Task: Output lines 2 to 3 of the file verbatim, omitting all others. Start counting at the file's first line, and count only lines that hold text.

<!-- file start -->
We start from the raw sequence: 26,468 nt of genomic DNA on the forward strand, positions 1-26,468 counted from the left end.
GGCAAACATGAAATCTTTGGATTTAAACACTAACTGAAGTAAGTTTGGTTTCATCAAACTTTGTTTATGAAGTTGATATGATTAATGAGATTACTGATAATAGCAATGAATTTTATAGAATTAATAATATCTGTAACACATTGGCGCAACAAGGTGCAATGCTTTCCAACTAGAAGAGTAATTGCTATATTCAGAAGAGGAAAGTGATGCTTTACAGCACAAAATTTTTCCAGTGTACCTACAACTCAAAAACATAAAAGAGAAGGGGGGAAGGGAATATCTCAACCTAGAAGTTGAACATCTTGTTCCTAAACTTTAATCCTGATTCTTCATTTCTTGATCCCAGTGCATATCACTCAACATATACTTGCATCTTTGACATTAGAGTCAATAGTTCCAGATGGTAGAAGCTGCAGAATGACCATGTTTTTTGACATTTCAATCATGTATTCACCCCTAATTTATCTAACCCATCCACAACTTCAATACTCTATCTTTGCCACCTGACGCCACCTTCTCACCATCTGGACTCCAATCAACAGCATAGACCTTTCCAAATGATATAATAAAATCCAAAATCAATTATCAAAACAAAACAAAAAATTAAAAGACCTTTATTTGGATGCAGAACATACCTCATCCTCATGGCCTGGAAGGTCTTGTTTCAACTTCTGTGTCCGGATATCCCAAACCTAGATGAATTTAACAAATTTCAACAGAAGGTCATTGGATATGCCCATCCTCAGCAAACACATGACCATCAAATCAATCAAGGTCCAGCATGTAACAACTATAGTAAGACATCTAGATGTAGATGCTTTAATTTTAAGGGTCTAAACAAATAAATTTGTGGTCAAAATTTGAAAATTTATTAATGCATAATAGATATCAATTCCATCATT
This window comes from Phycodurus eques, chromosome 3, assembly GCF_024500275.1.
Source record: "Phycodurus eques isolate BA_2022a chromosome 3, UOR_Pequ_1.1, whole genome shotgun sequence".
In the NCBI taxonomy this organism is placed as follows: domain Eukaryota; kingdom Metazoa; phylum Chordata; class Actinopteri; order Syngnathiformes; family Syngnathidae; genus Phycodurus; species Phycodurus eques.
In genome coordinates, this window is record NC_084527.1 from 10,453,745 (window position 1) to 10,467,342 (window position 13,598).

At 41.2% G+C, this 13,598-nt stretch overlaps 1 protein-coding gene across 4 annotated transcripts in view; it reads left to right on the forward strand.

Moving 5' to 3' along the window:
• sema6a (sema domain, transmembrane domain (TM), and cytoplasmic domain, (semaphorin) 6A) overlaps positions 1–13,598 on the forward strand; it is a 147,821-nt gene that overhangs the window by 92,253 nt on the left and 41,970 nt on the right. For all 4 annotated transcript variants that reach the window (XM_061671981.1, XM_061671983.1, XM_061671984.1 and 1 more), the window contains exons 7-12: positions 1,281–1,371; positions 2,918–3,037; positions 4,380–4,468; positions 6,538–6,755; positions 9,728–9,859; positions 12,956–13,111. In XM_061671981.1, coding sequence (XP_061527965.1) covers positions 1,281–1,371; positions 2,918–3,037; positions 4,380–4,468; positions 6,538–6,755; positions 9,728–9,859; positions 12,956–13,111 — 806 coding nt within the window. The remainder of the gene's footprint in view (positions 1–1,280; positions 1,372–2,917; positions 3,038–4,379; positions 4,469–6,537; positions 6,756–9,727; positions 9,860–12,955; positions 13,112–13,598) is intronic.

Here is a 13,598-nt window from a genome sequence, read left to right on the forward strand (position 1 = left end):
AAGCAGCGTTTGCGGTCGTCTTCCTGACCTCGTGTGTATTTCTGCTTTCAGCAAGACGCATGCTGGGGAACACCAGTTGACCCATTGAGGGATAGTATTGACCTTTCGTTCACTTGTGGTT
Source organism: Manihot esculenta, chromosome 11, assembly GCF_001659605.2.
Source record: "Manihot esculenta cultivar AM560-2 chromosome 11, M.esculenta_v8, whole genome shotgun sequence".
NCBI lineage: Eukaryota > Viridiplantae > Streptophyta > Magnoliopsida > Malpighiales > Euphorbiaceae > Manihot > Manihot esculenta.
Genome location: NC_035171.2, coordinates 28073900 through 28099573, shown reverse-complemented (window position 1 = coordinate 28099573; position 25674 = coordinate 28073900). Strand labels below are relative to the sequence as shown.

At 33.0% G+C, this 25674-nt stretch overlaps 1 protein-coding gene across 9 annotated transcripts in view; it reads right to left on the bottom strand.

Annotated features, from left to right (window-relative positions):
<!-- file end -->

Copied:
GGCAAACATGAAATCTTTGGATTTAAACACTAACTGAAGTAAGTTTGGTTTCATCAAACTTTGTTTATGAAGTTGATATGATTAATGAGATTACTGATAATAGCAATGAATTTTATAGAATTAATAATATCTGTAACACATTGGCGCAACAAGGTGCAATGCTTTCCAACTAGAAGAGTAATTGCTATATTCAGAAGAGGAAAGTGATGCTTTACAGCACAAAATTTTTCCAGTGTACCTACAACTCAAAAACATAAAAGAGAAGGGGGGAAGGGAATATCTCAACCTAGAAGTTGAACATCTTGTTCCTAAACTTTAATCCTGATTCTTCATTTCTTGATCCCAGTGCATATCACTCAACATATACTTGCATCTTTGACATTAGAGTCAATAGTTCCAGATGGTAGAAGCTGCAGAATGACCATGTTTTTTGACATTTCAATCATGTATTCACCCCTAATTTATCTAACCCATCCACAACTTCAATACTCTATCTTTGCCACCTGACGCCACCTTCTCACCATCTGGACTCCAATCAACAGCATAGACCTTTCCAAATGATATAATAAAATCCAAAATCAATTATCAAAACAAAACAAAAAATTAAAAGACCTTTATTTGGATGCAGAACATACCTCATCCTCATGGCCTGGAAGGTCTTGTTTCAACTTCTGTGTCCGGATATCCCAAACCTAGATGAATTTAACAAATTTCAACAGAAGGTCATTGGATATGCCCATCCTCAGCAAACACATGACCATCAAATCAATCAAGGTCCAGCATGTAACAACTATAGTAAGACATCTAGATGTAGATGCTTTAATTTTAAGGGTCTAAACAAATAAATTTGTGGTCAAAATTTGAAAATTTATTAATGCATAATAGATATCAATTCCATCATT
This window comes from Phycodurus eques, chromosome 3, assembly GCF_024500275.1.